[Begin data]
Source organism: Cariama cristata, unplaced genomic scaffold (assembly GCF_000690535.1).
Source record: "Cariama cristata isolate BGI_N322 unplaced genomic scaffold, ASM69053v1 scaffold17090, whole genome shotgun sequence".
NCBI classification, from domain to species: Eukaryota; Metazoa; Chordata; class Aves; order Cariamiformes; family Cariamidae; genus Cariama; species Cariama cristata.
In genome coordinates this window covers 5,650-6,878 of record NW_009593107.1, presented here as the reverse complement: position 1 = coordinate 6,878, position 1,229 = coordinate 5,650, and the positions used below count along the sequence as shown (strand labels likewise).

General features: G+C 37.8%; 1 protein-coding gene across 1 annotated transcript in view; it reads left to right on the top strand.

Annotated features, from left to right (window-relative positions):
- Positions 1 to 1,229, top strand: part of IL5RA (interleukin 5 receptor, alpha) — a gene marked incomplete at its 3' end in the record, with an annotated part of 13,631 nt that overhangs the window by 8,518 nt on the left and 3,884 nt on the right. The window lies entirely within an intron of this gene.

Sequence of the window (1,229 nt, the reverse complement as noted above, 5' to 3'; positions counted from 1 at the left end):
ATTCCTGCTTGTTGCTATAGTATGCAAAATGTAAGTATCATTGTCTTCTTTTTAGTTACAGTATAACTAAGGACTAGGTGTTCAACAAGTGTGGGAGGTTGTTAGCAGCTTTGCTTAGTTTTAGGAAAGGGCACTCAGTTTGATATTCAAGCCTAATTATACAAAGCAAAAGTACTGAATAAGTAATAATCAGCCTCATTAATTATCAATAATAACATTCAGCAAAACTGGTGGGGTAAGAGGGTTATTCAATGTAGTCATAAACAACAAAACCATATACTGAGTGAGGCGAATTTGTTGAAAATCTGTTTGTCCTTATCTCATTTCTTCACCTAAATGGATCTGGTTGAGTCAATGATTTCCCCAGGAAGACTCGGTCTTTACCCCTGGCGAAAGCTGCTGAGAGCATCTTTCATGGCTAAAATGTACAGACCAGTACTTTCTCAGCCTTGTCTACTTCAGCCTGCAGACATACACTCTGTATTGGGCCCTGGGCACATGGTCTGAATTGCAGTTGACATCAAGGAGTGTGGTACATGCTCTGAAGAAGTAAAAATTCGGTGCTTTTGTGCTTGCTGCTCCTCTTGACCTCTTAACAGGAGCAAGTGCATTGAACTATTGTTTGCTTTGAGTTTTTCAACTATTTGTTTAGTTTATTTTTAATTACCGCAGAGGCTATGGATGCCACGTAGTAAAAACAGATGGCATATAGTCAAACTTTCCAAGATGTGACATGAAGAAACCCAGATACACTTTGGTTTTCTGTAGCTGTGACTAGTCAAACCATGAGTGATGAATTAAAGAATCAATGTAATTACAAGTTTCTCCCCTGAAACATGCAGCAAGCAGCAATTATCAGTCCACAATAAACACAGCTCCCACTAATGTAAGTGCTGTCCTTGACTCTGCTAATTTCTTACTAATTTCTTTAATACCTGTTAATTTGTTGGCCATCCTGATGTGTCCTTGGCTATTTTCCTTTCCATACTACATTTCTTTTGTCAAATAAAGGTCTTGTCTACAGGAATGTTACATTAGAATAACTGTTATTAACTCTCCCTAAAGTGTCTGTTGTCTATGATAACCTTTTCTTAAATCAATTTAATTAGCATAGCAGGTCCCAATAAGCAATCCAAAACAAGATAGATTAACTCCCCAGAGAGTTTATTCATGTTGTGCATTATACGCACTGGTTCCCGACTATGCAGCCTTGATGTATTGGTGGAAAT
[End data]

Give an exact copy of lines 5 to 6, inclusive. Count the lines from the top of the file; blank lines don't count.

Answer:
General features: G+C 37.8%; 1 protein-coding gene across 1 annotated transcript in view; it reads left to right on the top strand.

Annotated features, from left to right (window-relative positions):